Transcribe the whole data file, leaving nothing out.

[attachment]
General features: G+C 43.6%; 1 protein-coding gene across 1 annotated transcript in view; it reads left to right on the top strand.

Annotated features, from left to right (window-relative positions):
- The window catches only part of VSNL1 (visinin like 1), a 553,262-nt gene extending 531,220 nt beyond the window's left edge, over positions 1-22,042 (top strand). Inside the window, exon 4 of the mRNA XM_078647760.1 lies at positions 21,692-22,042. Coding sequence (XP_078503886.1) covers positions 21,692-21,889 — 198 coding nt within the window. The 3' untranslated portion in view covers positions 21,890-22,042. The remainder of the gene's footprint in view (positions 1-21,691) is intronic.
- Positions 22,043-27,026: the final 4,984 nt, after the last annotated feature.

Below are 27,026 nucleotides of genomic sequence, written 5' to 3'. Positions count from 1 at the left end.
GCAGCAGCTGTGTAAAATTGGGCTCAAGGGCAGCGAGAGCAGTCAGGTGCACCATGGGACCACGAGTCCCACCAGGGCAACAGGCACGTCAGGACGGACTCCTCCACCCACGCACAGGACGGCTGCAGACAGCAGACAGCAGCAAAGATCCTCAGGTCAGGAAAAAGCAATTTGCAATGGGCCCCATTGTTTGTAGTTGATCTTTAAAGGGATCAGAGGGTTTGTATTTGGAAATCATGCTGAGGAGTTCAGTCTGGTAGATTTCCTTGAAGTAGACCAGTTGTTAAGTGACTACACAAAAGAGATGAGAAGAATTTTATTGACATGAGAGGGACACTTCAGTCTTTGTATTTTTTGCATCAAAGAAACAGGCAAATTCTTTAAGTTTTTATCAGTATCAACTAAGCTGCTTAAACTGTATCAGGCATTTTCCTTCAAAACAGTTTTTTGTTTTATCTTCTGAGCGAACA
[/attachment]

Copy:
General features: G+C 43.6%; 1 protein-coding gene across 1 annotated transcript in view; it reads left to right on the top strand.

Annotated features, from left to right (window-relative positions):
- The window catches only part of VSNL1 (visinin like 1), a 553,262-nt gene extending 531,220 nt beyond the window's left edge, over positions 1-22,042 (top strand). Inside the window, exon 4 of the mRNA XM_078647760.1 lies at positions 21,692-22,042. Coding sequence (XP_078503886.1) covers positions 21,692-21,889 — 198 coding nt within the window. The 3' untranslated portion in view covers positions 21,890-22,042. The remainder of the gene's footprint in view (positions 1-21,691) is intronic.
- Positions 22,043-27,026: the final 4,984 nt, after the last annotated feature.

Below are 27,026 nucleotides of genomic sequence, written 5' to 3'. Positions count from 1 at the left end.
GCAGCAGCTGTGTAAAATTGGGCTCAAGGGCAGCGAGAGCAGTCAGGTGCACCATGGGACCACGAGTCCCACCAGGGCAACAGGCACGTCAGGACGGACTCCTCCACCCACGCACAGGACGGCTGCAGACAGCAGACAGCAGCAAAGATCCTCAGGTCAGGAAAAAGCAATTTGCAATGGGCCCCATTGTTTGTAGTTGATCTTTAAAGGGATCAGAGGGTTTGTATTTGGAAATCATGCTGAGGAGTTCAGTCTGGTAGATTTCCTTGAAGTAGACCAGTTGTTAAGTGACTACACAAAAGAGATGAGAAGAATTTTATTGACATGAGAGGGACACTTCAGTCTTTGTATTTTTTGCATCAAAGAAACAGGCAAATTCTTTAAGTTTTTATCAGTATCAACTAAGCTGCTTAAACTGTATCAGGCATTTTCCTTCAAAACAGTTTTTTGTTTTATCTTCTGAGCGAACA